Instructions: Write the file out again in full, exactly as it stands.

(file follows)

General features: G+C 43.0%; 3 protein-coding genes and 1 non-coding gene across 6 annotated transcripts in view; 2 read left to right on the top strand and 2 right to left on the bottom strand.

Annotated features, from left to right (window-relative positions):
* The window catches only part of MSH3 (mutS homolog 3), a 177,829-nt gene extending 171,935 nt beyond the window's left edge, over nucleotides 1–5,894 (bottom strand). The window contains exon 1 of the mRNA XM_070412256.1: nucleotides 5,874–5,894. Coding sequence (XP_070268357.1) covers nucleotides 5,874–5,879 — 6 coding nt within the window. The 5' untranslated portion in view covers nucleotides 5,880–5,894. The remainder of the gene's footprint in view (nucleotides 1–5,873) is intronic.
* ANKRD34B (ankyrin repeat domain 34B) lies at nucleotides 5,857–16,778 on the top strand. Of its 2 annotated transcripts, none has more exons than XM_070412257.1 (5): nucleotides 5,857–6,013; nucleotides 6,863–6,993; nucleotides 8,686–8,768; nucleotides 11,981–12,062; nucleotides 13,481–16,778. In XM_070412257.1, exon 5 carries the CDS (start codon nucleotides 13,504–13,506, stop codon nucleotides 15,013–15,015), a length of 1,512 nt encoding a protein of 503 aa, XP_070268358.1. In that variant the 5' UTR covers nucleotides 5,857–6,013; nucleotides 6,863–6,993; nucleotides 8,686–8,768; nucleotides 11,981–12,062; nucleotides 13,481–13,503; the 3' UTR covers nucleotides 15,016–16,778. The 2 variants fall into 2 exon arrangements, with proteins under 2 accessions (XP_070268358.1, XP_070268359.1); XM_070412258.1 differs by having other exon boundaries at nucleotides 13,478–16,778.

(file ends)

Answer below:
General features: G+C 43.0%; 3 protein-coding genes and 1 non-coding gene across 6 annotated transcripts in view; 2 read left to right on the top strand and 2 right to left on the bottom strand.

Annotated features, from left to right (window-relative positions):
* The window catches only part of MSH3 (mutS homolog 3), a 177,829-nt gene extending 171,935 nt beyond the window's left edge, over nucleotides 1–5,894 (bottom strand). The window contains exon 1 of the mRNA XM_070412256.1: nucleotides 5,874–5,894. Coding sequence (XP_070268357.1) covers nucleotides 5,874–5,879 — 6 coding nt within the window. The 5' untranslated portion in view covers nucleotides 5,880–5,894. The remainder of the gene's footprint in view (nucleotides 1–5,873) is intronic.
* ANKRD34B (ankyrin repeat domain 34B) lies at nucleotides 5,857–16,778 on the top strand. Of its 2 annotated transcripts, none has more exons than XM_070412257.1 (5): nucleotides 5,857–6,013; nucleotides 6,863–6,993; nucleotides 8,686–8,768; nucleotides 11,981–12,062; nucleotides 13,481–16,778. In XM_070412257.1, exon 5 carries the CDS (start codon nucleotides 13,504–13,506, stop codon nucleotides 15,013–15,015), a length of 1,512 nt encoding a protein of 503 aa, XP_070268358.1. In that variant the 5' UTR covers nucleotides 5,857–6,013; nucleotides 6,863–6,993; nucleotides 8,686–8,768; nucleotides 11,981–12,062; nucleotides 13,481–13,503; the 3' UTR covers nucleotides 15,016–16,778. The 2 variants fall into 2 exon arrangements, with proteins under 2 accessions (XP_070268358.1, XP_070268359.1); XM_070412258.1 differs by having other exon boundaries at nucleotides 13,478–16,778.